Top 10 Scientific Principles to Apply to Rewards and Recognition

There is always lots to learn from science as well as the art of recognition giving

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Social science and behavioral economics provide a wealth of insights on motivation, recognition and rewards. Without getting too academic and scientific it is helpful to know some of the theoretical principles that have been discovered so we can use rewards and recognition more effectively. Learn these top 10 scientific principles well and put them into play with your recognition and reward practices and programs.

  1. Reciprocity. This universal behavioral economic principle of give and take flows in two directions respectively for either rewards or recognition. Employees are more likely to perform well in return when recognition is given to them. Employers reciprocate in kind to performance from employees by giving rewards. Use the two directions of both items for their reciprocity and maximum effect.
  2. Conformity. We see this principle over and over again. When best performers are acknowledged or rewarded, these standout players unknowingly influence those not recognized or rewarded. These unrecognized employees desire to conform to the normative behavior of high performers and pleasing the employer. Making rewards and recognition public impacts non-recipient performance.
  3. Messaging. When recognition is given you are actually sending positive messaging to employees that is hopefully communicating kindness from the employer to the employees. This positive feedback reinforces the power of positive pro-social behavior occurring. Take special care with the words you use in your communications.
  4. Validation. An important principle with rewards and recognition is the need for individuals to feel validated for their good deeds. That is why it is important to highlight best performers, to acknowledge the valuable contributions individuals have made and to validate the worth of people. Focus on the contributions and the difference people make.
  5. Justification. With rewards there is a perceptual difference between cash and matching value nonmonetary rewards. People are more inclined to say they would prefer cash over a tangible reward. But they typically work harder for nonmonetary rewards they could not normally justify spending their own money on. Design your programs well with what you actually give.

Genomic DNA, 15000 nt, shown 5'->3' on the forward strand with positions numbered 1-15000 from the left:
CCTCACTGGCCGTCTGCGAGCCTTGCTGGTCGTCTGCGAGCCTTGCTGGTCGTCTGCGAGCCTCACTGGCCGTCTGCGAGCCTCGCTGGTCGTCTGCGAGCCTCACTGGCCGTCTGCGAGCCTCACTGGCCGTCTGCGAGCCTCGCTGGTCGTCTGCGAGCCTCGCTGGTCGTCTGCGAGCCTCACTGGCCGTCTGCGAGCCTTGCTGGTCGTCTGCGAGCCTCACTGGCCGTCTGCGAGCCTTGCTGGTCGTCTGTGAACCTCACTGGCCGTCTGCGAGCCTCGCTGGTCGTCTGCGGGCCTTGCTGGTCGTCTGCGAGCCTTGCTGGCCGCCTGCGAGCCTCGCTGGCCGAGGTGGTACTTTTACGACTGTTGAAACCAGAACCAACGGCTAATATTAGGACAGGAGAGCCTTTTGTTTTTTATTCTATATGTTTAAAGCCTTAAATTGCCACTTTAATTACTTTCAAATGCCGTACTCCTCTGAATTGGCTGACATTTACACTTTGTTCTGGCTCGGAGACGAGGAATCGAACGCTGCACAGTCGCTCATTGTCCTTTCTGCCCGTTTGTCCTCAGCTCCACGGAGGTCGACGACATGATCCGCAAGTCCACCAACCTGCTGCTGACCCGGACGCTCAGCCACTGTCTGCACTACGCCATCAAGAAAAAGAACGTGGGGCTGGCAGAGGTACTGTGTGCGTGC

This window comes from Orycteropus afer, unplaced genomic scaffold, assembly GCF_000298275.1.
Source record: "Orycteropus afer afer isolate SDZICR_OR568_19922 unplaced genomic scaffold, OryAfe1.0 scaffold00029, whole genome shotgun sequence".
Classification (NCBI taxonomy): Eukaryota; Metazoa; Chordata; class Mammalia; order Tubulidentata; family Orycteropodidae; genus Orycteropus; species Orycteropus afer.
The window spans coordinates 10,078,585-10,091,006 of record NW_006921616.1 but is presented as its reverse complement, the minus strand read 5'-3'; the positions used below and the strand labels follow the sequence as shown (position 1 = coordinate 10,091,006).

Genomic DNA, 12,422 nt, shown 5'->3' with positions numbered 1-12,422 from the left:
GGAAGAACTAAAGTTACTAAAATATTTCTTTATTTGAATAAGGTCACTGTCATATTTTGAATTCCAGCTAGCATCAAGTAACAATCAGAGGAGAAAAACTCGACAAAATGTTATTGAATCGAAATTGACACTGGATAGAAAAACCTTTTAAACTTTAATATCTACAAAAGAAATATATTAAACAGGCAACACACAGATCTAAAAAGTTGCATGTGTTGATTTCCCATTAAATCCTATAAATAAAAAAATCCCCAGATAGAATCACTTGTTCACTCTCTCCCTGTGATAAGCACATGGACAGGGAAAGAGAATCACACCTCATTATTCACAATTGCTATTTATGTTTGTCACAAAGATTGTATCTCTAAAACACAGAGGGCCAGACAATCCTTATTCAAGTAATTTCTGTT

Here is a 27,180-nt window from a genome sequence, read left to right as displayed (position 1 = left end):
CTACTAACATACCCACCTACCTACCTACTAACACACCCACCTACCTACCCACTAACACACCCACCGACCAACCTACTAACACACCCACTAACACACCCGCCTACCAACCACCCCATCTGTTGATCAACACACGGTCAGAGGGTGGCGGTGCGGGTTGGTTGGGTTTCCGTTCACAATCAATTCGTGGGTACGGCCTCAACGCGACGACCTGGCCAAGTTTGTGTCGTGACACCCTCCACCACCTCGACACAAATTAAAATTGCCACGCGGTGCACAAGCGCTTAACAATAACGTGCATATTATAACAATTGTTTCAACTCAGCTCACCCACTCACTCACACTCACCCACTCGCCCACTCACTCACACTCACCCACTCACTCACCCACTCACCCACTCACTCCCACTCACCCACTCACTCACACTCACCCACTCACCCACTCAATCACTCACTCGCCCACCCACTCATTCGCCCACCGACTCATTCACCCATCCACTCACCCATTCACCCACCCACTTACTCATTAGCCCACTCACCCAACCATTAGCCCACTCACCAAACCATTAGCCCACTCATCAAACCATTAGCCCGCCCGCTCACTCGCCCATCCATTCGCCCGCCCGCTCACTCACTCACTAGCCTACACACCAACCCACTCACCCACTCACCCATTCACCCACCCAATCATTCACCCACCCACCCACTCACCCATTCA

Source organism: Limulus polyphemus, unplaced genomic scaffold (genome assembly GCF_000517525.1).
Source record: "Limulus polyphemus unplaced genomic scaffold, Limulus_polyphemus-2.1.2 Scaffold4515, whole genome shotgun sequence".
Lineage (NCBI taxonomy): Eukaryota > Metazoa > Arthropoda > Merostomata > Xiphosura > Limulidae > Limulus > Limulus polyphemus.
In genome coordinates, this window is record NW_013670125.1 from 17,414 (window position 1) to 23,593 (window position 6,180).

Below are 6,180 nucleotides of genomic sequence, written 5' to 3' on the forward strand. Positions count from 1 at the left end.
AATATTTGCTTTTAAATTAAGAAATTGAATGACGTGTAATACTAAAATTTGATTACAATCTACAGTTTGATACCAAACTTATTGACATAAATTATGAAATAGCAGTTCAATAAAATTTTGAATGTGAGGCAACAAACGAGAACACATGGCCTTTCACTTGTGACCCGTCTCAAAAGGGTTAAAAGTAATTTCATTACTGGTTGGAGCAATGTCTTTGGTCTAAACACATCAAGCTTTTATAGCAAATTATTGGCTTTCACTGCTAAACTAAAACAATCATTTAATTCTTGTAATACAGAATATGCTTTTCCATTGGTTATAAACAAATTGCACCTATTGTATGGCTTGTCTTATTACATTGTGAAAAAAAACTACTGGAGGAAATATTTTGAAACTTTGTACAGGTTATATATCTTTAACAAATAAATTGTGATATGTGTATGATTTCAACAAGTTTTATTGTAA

6. Transferability. Rewards, whether currency or tangible items, can always be exchanged with others and they can choose to transfer them to someone else’s ownership. Recognition on the other hand is nontransferable and fills the emotional and psychological bank account which can never be exchanged. Add a strong recognition association even with any rewards you give.
  7. Social Utility. Is the social acceptance and satisfaction of a particular reward and the ease of being able to talk about it. The easier it is to talk about a reward someone has received the more positive performance elevation obtained. Research repeatedly shows cash has a lower social utility over nonmonetary rewards. Make your rewards items people will want to talk about.
  8. With reference to cash rewards keep in mind it is a lot harder to separate a cash reward from just being an incremental increase in salary versus a meaningful reward. People can more easily think about a nonmonetary reward than they can cash. Strive to stay clear of cash for small to medium sized rewards.
  9. Recognition is totally unexpected and is always a surprise expression of acknowledgment with spoken or written words alone or with a token of appreciation. Rewards, on the other hand, are always expected and follow the “if-then” formula of “if” you do this “then” you’ll get that. Understand the differences and use them in said manner.
  10. People are motivated extrinsically and intrinsically by fairness. Be careful to establish the rules of rewards equitably with performance expectations. Neuroscience has found that when an extrinsic reward is removed the residual intrinsic motivation is less than when no rewards existed. Create decision rules for rewards carefully and learn if ever removed whether motivation wanes.

This post was originally written for and published in Incentive Magazine.

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